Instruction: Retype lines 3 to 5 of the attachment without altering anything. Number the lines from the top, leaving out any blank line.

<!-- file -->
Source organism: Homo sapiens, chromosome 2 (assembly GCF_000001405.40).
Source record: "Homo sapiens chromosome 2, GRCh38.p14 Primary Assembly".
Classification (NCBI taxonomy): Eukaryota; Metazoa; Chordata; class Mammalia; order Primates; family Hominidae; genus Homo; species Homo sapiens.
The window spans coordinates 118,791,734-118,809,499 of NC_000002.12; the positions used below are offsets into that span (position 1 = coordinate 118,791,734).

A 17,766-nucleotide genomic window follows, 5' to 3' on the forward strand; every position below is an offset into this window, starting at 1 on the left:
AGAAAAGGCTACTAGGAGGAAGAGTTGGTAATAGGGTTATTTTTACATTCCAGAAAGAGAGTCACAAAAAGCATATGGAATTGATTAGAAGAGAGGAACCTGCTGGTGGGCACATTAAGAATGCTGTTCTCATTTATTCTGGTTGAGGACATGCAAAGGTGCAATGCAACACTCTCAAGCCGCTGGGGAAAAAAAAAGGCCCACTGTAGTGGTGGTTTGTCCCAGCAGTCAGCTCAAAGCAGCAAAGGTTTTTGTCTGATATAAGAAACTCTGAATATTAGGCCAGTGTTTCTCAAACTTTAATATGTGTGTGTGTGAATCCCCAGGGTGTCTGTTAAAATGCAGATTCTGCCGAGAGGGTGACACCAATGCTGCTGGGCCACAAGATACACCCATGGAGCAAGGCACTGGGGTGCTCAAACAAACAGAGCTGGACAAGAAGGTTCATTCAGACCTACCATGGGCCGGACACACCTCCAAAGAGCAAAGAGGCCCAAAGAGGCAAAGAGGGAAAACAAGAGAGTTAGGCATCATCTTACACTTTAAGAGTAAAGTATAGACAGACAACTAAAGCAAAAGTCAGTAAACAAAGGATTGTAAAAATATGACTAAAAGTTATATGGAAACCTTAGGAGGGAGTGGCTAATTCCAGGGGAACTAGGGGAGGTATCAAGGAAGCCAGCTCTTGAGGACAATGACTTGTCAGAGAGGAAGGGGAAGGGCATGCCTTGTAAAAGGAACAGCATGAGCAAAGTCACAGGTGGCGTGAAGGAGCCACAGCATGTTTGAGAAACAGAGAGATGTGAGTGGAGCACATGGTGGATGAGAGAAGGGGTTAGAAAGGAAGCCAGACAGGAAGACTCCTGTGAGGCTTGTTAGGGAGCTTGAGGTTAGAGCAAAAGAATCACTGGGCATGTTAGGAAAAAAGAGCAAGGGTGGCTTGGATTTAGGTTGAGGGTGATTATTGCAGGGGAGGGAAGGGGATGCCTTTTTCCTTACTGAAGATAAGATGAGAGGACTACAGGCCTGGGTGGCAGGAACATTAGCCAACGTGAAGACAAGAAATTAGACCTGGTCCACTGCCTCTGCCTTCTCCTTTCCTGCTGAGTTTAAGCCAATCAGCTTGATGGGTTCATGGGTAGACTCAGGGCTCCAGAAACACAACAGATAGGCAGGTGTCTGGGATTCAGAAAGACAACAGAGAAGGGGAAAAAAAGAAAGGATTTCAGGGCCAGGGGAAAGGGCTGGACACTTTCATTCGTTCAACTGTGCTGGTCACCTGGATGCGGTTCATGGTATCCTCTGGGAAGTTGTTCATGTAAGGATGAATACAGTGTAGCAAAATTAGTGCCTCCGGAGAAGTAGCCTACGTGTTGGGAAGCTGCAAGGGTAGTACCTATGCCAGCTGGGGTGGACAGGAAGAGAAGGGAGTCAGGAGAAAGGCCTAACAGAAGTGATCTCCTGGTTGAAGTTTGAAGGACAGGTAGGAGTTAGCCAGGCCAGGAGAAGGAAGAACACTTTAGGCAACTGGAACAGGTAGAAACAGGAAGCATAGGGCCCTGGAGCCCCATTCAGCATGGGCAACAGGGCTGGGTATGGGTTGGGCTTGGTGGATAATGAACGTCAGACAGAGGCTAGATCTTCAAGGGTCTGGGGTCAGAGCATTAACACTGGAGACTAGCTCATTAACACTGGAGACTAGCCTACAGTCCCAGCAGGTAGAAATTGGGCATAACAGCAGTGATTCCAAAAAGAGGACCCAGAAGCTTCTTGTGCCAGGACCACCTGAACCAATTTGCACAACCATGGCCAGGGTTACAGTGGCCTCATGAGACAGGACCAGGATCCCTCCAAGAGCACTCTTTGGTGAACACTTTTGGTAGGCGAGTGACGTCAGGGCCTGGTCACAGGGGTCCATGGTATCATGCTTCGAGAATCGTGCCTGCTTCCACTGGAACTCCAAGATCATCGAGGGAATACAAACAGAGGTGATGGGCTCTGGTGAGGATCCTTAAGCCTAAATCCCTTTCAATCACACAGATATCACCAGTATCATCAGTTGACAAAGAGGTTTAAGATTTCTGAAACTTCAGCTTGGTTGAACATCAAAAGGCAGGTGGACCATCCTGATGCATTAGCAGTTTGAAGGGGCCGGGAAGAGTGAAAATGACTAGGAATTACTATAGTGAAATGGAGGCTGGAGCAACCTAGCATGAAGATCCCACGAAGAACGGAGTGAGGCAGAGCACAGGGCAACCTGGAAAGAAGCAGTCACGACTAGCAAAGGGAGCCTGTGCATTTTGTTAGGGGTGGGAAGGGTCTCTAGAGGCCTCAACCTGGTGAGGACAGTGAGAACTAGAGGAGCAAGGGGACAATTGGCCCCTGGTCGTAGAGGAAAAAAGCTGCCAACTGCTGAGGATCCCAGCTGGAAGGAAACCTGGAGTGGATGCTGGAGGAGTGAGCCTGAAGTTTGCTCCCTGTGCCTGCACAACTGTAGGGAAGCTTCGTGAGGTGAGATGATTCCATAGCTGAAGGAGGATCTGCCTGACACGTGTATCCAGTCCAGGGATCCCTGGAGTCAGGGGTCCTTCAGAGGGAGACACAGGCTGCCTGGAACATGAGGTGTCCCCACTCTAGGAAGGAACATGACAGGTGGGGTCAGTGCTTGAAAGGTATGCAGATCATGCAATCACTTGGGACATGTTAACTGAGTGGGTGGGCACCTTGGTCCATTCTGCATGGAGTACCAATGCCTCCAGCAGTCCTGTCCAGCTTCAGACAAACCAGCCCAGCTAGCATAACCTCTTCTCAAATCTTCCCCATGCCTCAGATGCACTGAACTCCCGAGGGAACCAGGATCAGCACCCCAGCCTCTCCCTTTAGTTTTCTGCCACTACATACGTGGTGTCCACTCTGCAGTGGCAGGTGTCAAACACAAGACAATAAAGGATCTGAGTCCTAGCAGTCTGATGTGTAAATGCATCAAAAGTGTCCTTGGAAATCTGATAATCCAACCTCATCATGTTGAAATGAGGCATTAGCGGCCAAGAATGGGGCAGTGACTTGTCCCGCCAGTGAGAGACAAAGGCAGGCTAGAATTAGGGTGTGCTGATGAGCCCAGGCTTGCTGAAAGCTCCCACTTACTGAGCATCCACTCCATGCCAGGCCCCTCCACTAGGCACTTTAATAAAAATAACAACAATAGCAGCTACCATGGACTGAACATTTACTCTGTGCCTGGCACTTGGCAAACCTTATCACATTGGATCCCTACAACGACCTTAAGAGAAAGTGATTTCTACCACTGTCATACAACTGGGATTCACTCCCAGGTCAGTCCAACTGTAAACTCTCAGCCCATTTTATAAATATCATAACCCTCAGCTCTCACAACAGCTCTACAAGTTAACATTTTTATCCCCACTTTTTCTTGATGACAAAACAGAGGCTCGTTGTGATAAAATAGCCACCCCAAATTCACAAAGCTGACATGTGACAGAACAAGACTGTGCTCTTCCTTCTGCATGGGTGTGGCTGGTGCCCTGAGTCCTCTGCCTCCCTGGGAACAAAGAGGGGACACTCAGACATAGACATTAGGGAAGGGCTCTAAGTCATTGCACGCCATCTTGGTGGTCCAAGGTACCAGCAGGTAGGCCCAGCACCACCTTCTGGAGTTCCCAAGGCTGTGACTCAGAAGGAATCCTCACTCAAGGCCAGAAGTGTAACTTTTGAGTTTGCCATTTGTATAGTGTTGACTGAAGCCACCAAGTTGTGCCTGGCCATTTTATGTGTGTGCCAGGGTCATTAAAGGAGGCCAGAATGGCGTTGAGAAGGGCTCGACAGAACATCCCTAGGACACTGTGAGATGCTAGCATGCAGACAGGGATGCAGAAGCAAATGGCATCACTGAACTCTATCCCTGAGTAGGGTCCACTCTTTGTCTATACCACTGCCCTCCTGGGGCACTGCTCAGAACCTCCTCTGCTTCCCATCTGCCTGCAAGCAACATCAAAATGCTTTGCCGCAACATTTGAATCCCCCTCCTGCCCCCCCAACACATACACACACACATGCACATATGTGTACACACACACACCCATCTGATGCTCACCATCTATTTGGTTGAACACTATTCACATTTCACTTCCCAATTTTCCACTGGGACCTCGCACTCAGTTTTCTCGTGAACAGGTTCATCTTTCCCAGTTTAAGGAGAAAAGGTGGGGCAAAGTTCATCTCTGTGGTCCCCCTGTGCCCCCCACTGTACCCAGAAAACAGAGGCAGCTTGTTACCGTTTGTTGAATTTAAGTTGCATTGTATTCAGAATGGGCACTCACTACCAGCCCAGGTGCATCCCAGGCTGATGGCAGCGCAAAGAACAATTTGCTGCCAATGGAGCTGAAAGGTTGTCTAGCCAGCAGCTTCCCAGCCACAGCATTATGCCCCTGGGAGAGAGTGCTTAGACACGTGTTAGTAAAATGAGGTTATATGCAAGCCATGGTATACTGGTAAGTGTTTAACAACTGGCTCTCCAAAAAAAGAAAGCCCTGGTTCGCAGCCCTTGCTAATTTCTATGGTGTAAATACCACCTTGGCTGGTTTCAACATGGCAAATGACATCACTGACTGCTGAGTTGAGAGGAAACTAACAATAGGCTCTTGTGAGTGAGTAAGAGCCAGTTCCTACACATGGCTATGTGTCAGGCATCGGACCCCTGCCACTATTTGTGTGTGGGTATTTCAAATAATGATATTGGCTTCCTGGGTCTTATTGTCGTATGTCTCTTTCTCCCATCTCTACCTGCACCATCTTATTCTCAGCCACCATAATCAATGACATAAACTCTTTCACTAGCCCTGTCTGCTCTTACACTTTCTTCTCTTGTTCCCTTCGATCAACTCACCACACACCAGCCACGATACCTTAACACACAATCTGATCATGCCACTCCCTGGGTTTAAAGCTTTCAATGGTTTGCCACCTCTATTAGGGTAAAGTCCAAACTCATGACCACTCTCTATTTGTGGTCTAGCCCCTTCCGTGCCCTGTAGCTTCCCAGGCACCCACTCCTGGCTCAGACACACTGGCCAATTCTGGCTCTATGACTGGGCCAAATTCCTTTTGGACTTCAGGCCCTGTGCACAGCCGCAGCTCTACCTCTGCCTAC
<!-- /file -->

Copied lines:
Classification (NCBI taxonomy): Eukaryota; Metazoa; Chordata; class Mammalia; order Primates; family Hominidae; genus Homo; species Homo sapiens.
The window spans coordinates 118,791,734-118,809,499 of NC_000002.12; the positions used below are offsets into that span (position 1 = coordinate 118,791,734).

A 17,766-nucleotide genomic window follows, 5' to 3' on the forward strand; every position below is an offset into this window, starting at 1 on the left: